The problem with most keyboard accessories for tablets is that they are often compromised in some way. It could be that the keycaps are small, the key pitch is constrained, or it could be that the entire keyboard feels somewhat flimsy. The Magic Keyboard for the iPad Pro exhibits none of these problems. And as far as typing experiences on keyboard accessories for tablet go, it’s one of the best.

The Magical Keyboard is fantastic for typing.

The best thing I can say about the Magic Keyboard is that typing on it feels like typing on 16-inch MacBook Pro or the just-announced MacBook Air. There’s no compromise. The keycaps are black and are genuinely full-sized. And the legends use the same clean San Francisco font that the MacBook Magic Keyboard uses and it allows the backlight to shine through (backlight brightness can be adjusted in the Settings app). The keycaps are also made to tight tolerances so there’s no backlight bleed either. The layout of the keys is identical to the one on the MacBooks too. Every key is where you’d expect them to be so there’s no nasty surprises or learning curve here. Even the inverted T layout for the arrow keys have been carried over. The only thing to note insofar as the layout is concerned is that there isn’t a function row, so there’s no function keys, no shortcut keys, and no Esc key.

But most importantly, the Magic Keyboard is considerably more tactile than the keyboard on the Smart Keyboard Folio and is simply pleasant to type on. It may not be mechanical but there's just about the right amount of resistance to each stroke and each switch feels smooth and consistent. The amount of travel is also well-judged considering the package of the entire keyboard. On the whole, it's a thoughtful balance between typing feel and portability.

The trackpad is not the largest but it works very well.

The trackpad measures 10cm by 5cm, which isn’t quite as large as the ones you’ll find on MacBooks, but it’s generous enough considering the size constraints. Crucially, it works just as well as the trackpads on MacBooks. It’s accurate and responsive, and multi-finger gestures work as they should. This shouldn’t be overlooked as iPadOS 13.4 adds mouse and trackpad support and this has a profound effect on the way you use the iPad. The precision of a mouse and trackpad means the iPad is now much more versatile.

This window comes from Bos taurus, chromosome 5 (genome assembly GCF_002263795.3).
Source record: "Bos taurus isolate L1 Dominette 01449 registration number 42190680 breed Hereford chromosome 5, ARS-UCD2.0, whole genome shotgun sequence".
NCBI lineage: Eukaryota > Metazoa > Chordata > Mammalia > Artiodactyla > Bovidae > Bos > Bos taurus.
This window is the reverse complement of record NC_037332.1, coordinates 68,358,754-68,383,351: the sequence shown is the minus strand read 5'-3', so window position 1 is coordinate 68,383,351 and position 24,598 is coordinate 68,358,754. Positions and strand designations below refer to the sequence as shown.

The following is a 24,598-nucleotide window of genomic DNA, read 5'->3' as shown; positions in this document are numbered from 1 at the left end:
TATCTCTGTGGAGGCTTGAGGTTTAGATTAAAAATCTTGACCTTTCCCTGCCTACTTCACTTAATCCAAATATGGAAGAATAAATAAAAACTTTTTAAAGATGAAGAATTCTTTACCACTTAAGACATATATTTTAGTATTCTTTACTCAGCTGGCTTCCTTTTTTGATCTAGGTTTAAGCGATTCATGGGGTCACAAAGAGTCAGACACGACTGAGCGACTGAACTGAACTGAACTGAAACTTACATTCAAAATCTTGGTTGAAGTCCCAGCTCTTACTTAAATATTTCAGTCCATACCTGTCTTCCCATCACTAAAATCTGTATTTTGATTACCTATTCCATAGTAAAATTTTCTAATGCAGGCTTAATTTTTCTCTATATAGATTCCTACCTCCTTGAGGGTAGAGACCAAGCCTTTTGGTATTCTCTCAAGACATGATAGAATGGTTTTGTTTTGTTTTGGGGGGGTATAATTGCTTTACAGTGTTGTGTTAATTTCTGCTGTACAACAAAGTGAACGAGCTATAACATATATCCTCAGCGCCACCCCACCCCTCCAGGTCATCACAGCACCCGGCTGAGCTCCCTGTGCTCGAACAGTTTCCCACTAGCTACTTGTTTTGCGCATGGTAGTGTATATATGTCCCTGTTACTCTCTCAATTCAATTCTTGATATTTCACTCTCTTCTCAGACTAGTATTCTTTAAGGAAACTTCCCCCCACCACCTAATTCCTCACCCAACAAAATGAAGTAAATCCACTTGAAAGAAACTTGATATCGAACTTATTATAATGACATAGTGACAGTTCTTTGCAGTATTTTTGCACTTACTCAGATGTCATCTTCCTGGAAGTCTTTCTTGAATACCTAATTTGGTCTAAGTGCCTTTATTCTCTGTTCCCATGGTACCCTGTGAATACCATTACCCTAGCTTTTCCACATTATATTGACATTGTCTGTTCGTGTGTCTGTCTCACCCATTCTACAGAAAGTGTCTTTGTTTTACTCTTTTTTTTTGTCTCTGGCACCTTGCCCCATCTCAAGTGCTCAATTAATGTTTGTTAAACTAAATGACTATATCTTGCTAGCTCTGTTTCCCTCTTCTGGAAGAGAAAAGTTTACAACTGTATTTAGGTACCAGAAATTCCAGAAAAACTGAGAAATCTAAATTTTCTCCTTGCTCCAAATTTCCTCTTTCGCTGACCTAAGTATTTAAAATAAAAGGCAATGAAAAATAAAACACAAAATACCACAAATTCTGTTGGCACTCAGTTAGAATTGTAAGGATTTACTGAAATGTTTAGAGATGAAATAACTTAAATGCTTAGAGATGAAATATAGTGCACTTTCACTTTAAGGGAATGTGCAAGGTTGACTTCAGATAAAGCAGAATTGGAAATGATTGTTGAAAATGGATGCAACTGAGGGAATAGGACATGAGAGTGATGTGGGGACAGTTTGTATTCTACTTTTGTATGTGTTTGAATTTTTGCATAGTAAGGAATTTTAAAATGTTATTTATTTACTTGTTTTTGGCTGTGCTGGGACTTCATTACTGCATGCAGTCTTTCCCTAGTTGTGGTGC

A great keyboard, but…

The floating design is cool to behold.

The Magic Keyboard mostly lives up to its name. The floating design is cool and functional, the USB-C pass-through port is a thoughtful addition, the trackpad is great, and as far as typing experiences on keyboard accessories for tablets go, this is one of the very best. The keys are large, have backlights, are wonderfully tactile, and just feels great to type on. Furthermore, it doesn’t add too much heft to the iPad Pro. Rivals like the Brydge Pro+ and Logitech Slim Folio Pro offer comparable typing experiences but they also add a lot more bulkiness and weight.

But it does have some shortcomings. The inability to fold flat and use the iPad Pro as a tablet when it’s attached to the keyboard in a glaring one. After all, the iPad Pro is, first and foremost, a tablet, and a flagship one at that, so having to open the keyboard up and remove it every time you want to use it the way it was intended is vexing. It also seems like a missed opportunity to me that Apple didn’t make better use of the hinge to build in some kind of storage space for the Apple Pencil. I like that the second-generation Apple Pencil attaches magnetically to the side of the iPad Pro but it’s never stays put when you put the two of them into a bag.

There's no question the Magic Keyboard is a fantastic keyboard for the iPad Pro. But the price tag is a big stumbling block.

And then there’s the price. There’s no way to sugar-coat this. As cool as the floating design is and as marvellous as the typing experience is, the Magic Keyboard is frightfully expensive. It’s a great deal more expensive than the Smart Keyboard Folio and any of its rivals and I’m not convinced its eye-watering price tag is entirely justified. If it was maybe a hundred more, I’d probably say, sure, because the typing experience and the trackpad are top-notch. But at S$439 for the 11-inch model and S$519 for the 12.9-inch model, I’m struggling.

Buy the Magic Keyboard only if you have deep pockets and if you type a lot on your iPad Pro. It has a cool floating mechanism, but more importantly, the keyboard and trackpad are top-notch. It's a worthy accessory for Apple's flagship tablet. But I wonder, must it be this expensive?